Out of the Blue – by Tim Love

Won Highly Recommended at the Cambridge Writers Short Story Competition

“My money’s running out,” said Hanna on the phone, “let’s decide quickly. How about one of the clubs by the canal?” “Which?” “I don’t know, they keep changing. Saturday night then?” “OK. It’ll be great to see you again” I shouted over the beeps as the line went dead.

That was on Wednesday. Now it’s Saturday noon and I’m snacking at the Kaufhaus in what used to be East Berlin. So much has changed from the time when I passed between the city’s halves more easily than she could. But why a two-minute call after all these years? I wander the streets, letting the city soak iry each new vista unlocking memories. While spinning postcard racks I keep noticing an arty photo of a long, straight canal at dawn, the fore-grounded, fore-lit railings olive-green against the glowing water. When part of the canal was drained, I once watched two men fill bag after bag with bottles and mysterious lumps, each thrust of a shovel loosening a stench I still remember.

I book into a hotel and make a tea -Lipton’s English Breakfast. Flicking through channels I find Wacky Races on Cartoon Network, which I haven’t seen for years. Why so few female role-models? And why are no-one’s thoughts private? How come only the baddies talk to the narrator? And why wasn’t it boring when I was little, when I used to record the results, adding up the points? How did she get my number? I fall asleep before the end, the early flight catching up on me.

I’m still dozy when I catch an evening tram out west. I loiter along the narrow canal, hoping I’ll bump into Hanna before it gets too dark, then decide I’ll be safer indoors. Down the first lane I find an open doorway with a sign saying Tangram above a hand-painted saxophone. Holding out some money I venture down the staircase, lit only by the street lamp. I hesitate when I hear raised voices, then push through the raffia screen into darkness. It’s even smaller than I recall it -no bigger than a classroom, the ceiling low, the floor rubber, like a student bar or operating theatre. The voices come from a TV at the back of the bar -a panel of old men heatedly discussing football. The fat, balding bartender wearing an Iron Maiden T-shirt turns to me. I ask for a Skol and hand him my note. Barely taking his eyes from the screen he gives me a bottle and half the change I expected.

I check the shadows for faces. None. A low platform made of metre-square blocks fills one corner, with music stands in various stages of collapse. Haphazard wires snake towards the single socket. Paintings cover the walls of bare, uneven plaster: acrylics mostly, derivative student stuff. I’ve a hunch that Hanna will choose this place. I sit in the corner furthest from the stage. At my elbow I notice some scribbled sums on the wall -bills I guess -and further along, a line of phrases: “Music is everywhere. It is we who turn away”, “Give chance a chance” …. I’m distracted by a gaunt, peak-capped man who enters with a music case -a clarinet perhaps -talks to the bartender and leaves. A foul on TV is replayed again and again forwards and backwards, trying to catch the moment. Where is she?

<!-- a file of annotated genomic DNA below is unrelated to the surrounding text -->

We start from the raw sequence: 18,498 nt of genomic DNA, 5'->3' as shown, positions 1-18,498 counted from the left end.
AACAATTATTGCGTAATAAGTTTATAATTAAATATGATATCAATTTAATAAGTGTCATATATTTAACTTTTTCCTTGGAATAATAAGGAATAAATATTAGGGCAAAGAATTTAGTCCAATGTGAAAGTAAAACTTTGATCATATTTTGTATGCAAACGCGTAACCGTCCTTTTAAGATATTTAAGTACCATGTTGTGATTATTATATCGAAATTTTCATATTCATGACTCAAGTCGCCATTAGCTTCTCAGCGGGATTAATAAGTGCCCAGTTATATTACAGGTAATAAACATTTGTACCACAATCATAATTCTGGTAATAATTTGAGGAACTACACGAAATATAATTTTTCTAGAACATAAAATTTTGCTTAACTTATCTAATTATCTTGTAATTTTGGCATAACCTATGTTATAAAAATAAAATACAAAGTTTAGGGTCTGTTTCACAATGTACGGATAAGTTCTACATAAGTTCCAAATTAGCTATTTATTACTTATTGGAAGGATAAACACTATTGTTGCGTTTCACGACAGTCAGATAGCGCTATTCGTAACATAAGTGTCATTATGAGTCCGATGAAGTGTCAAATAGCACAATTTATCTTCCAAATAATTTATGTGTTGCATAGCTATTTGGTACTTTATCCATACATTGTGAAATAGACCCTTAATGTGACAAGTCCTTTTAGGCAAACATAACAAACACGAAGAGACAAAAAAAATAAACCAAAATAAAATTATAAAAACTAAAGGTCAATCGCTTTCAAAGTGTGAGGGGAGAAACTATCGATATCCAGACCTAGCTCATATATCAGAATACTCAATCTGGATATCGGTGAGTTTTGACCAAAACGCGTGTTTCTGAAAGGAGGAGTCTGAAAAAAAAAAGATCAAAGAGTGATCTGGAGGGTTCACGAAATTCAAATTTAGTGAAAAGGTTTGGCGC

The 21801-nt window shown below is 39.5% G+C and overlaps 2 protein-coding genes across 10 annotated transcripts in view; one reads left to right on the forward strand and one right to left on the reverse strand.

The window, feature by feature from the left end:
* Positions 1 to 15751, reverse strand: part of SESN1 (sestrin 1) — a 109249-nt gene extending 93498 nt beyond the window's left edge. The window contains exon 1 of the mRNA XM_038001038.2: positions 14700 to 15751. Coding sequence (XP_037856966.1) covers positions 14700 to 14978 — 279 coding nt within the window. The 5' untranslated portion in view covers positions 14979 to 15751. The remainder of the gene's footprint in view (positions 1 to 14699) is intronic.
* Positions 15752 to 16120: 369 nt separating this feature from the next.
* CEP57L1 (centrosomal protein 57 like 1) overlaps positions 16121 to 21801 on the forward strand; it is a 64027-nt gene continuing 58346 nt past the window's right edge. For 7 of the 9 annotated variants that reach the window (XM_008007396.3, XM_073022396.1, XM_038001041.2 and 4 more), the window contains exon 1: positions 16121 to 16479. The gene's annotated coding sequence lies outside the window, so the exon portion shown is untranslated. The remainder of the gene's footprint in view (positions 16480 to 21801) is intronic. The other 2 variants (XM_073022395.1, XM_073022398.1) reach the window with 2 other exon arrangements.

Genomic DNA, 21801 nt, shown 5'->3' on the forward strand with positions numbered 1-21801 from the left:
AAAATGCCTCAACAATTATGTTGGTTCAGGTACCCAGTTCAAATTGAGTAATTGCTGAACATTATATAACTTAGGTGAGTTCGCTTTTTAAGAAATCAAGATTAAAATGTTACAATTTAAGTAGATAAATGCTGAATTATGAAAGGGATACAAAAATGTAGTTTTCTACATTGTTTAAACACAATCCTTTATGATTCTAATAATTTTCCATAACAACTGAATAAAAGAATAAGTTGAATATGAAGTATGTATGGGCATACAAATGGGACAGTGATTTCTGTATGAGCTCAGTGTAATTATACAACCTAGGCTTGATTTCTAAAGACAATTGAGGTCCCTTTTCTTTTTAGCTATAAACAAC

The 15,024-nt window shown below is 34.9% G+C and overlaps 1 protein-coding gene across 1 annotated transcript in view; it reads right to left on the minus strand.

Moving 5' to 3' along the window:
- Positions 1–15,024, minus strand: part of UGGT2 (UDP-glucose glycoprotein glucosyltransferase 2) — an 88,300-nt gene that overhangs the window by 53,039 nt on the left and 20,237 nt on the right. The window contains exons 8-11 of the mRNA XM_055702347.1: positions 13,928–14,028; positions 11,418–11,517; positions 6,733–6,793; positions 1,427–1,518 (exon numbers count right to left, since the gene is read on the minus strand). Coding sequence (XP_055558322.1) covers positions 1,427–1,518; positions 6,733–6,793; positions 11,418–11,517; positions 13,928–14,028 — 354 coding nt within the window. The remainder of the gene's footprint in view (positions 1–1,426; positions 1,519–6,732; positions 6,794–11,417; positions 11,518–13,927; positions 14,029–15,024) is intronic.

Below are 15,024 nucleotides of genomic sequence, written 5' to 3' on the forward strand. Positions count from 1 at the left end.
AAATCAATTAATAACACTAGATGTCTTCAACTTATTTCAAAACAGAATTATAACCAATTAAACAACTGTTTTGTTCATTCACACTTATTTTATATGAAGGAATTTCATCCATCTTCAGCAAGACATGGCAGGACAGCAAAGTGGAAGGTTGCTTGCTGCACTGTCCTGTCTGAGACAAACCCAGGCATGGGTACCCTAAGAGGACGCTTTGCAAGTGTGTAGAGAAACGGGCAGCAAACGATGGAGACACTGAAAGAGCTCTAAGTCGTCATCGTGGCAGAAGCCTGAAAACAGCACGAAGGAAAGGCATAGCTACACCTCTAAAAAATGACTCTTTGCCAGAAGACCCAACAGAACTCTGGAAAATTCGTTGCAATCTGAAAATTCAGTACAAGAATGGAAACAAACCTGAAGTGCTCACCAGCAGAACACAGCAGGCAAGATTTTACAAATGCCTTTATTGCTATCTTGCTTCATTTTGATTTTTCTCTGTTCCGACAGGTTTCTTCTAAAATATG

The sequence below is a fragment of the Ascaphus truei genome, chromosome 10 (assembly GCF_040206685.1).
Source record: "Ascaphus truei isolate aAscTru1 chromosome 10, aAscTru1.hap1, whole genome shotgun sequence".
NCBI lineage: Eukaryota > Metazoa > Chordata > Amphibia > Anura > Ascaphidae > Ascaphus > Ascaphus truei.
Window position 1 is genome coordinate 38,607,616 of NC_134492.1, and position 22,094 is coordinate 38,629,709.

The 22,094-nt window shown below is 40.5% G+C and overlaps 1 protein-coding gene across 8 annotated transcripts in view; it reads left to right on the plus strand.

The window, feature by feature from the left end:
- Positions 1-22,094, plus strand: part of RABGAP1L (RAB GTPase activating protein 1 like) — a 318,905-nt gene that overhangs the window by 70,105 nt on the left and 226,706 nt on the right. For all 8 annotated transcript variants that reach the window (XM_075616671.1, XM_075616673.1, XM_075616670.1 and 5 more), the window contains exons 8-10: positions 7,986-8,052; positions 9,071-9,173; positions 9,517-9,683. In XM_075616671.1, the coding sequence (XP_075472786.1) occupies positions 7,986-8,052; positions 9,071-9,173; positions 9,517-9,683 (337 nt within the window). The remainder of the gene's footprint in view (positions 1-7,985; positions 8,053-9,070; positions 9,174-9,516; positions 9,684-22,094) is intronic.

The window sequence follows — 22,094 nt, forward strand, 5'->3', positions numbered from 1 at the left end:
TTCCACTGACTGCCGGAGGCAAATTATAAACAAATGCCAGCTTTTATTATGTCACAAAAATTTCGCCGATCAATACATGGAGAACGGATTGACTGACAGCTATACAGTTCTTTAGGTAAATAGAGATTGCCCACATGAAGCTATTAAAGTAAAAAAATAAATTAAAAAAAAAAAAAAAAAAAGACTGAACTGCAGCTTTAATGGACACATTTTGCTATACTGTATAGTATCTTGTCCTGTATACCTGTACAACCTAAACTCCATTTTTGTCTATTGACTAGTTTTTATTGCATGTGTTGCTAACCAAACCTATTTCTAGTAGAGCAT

Fresh out of Art College I’d gone to Berlin to make it as an artist, ready to take risks -each day, dissatisfied, I overwrote myself. I lived in a suburb where Hanna worked on the hot-meat van on Thursdays, high above the customers she flirted with. I always bought warm legs of chicken in a greaseproof bag. I was shy then, especially with girls. I wanted someone confident to support me. Once when I paid I gave her a letter with my money. She phoned me back. The first night that we slept together her nails woke me. “Sorry,” she said, “l’m like that when I’m scared. I sort of cling, like this”. “Ow!” I said again as her nails dug in. I realised there was another way to feel strong -find someone more vulnerable than myself. In the afternoons she’d practise at a dance studio. Some evenings she worked -cabarets for tourists, scenery-shifting in plays. More often we hung around the jazz clubs or visited her ex-art student friends – a wild bunch who never quite trusted me. The city’s desperation made me impressionable. For some people their past solidifies around a parent’s death. For me, like many others, it was loss of first love. Hanna. Once my past had fallen into place, my future could take root. That happened later, but it all began here. The raffia flickers, I tense up will I recognise her? A couple enters. The girl steals glances at me. Maybe it’s her, those vivid blue eyes. But no. I try not to return the gaze. They buy drinks, then she comes over.

“You’re waiting for Hanna?”


“So, you’re the famous artist who’s always first and never looks back. Sorry but she couldn’t make it. She said you might be hoping for a fuck, so she sent me.”

I look back at the bar’

“Just a friend,” she says.

“Where is she?What’s going on? Ls this some sort of trick?”

“Fair enough. Well, she’s been thinking about you. That,s why she got in touch”. She sits down. “I’m Katy.”

“What does she do nowadays?”

“Oh, this and that. that’s her on the wall”, she says, making no gesture.”

“Music is everywhere?”

“No, that’s some Buddhist shit The painting over the bar.”

“She does abstracts now?”

“She was the model”

“She’s changed. Greener”

“You haven’t. You moved away.”

The man wlth the instrument case returns,placing it on the stage before perching awkwardly on a bar-stool. He doesn’t ask for a drink or watch the TV The girl leans towards me.

“I bet you think there’s a gun in that case,” she whispers, “that you’re living on the edge.”

“Do you come here often?”

She laughs. “Just for the quiet and the old men. When the jazz starts, [‘m away. Well,” she says, rising and offering her hand so that I don’t know whether to shake or kiss it, “nice of you to fly over. I know you’ve got no kids and no partner, but you must be busy. She was going to come, really she was. She’s ill you see. She phoned me only this morning. We all make mistakes.”